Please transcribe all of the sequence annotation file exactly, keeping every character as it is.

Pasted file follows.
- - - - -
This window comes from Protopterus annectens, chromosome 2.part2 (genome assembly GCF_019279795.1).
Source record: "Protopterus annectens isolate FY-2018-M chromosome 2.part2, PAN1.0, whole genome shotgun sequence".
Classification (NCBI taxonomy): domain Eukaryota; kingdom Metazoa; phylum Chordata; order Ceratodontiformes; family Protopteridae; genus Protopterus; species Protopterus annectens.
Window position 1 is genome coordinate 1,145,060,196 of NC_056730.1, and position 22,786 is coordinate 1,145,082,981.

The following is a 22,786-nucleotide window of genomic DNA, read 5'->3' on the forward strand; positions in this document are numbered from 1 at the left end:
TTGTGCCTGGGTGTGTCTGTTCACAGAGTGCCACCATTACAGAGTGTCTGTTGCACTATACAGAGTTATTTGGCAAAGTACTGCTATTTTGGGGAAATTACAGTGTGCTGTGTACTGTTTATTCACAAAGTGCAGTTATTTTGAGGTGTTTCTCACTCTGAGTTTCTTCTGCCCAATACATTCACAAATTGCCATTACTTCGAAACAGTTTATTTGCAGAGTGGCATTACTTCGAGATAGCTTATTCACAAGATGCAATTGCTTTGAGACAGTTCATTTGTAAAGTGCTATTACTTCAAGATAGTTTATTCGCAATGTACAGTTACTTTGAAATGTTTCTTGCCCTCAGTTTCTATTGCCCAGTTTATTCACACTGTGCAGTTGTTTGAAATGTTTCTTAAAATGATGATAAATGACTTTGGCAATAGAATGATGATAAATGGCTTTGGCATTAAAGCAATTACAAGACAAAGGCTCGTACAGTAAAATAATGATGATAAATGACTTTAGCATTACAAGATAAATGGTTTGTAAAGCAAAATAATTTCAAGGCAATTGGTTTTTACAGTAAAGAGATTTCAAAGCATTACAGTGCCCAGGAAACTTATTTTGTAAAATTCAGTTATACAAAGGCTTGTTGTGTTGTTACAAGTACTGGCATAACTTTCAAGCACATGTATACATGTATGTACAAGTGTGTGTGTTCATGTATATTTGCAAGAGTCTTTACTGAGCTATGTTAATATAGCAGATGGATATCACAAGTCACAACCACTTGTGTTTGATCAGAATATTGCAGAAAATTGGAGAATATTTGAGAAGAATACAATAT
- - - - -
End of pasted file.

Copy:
This window comes from Protopterus annectens, chromosome 2.part2 (genome assembly GCF_019279795.1).
Source record: "Protopterus annectens isolate FY-2018-M chromosome 2.part2, PAN1.0, whole genome shotgun sequence".
Classification (NCBI taxonomy): domain Eukaryota; kingdom Metazoa; phylum Chordata; order Ceratodontiformes; family Protopteridae; genus Protopterus; species Protopterus annectens.
Window position 1 is genome coordinate 1,145,060,196 of NC_056730.1, and position 22,786 is coordinate 1,145,082,981.

The following is a 22,786-nucleotide window of genomic DNA, read 5'->3' on the forward strand; positions in this document are numbered from 1 at the left end:
TTGTGCCTGGGTGTGTCTGTTCACAGAGTGCCACCATTACAGAGTGTCTGTTGCACTATACAGAGTTATTTGGCAAAGTACTGCTATTTTGGGGAAATTACAGTGTGCTGTGTACTGTTTATTCACAAAGTGCAGTTATTTTGAGGTGTTTCTCACTCTGAGTTTCTTCTGCCCAATACATTCACAAATTGCCATTACTTCGAAACAGTTTATTTGCAGAGTGGCATTACTTCGAGATAGCTTATTCACAAGATGCAATTGCTTTGAGACAGTTCATTTGTAAAGTGCTATTACTTCAAGATAGTTTATTCGCAATGTACAGTTACTTTGAAATGTTTCTTGCCCTCAGTTTCTATTGCCCAGTTTATTCACACTGTGCAGTTGTTTGAAATGTTTCTTAAAATGATGATAAATGACTTTGGCAATAGAATGATGATAAATGGCTTTGGCATTAAAGCAATTACAAGACAAAGGCTCGTACAGTAAAATAATGATGATAAATGACTTTAGCATTACAAGATAAATGGTTTGTAAAGCAAAATAATTTCAAGGCAATTGGTTTTTACAGTAAAGAGATTTCAAAGCATTACAGTGCCCAGGAAACTTATTTTGTAAAATTCAGTTATACAAAGGCTTGTTGTGTTGTTACAAGTACTGGCATAACTTTCAAGCACATGTATACATGTATGTACAAGTGTGTGTGTTCATGTATATTTGCAAGAGTCTTTACTGAGCTATGTTAATATAGCAGATGGATATCACAAGTCACAACCACTTGTGTTTGATCAGAATATTGCAGAAAATTGGAGAATATTTGAGAAGAATACAATAT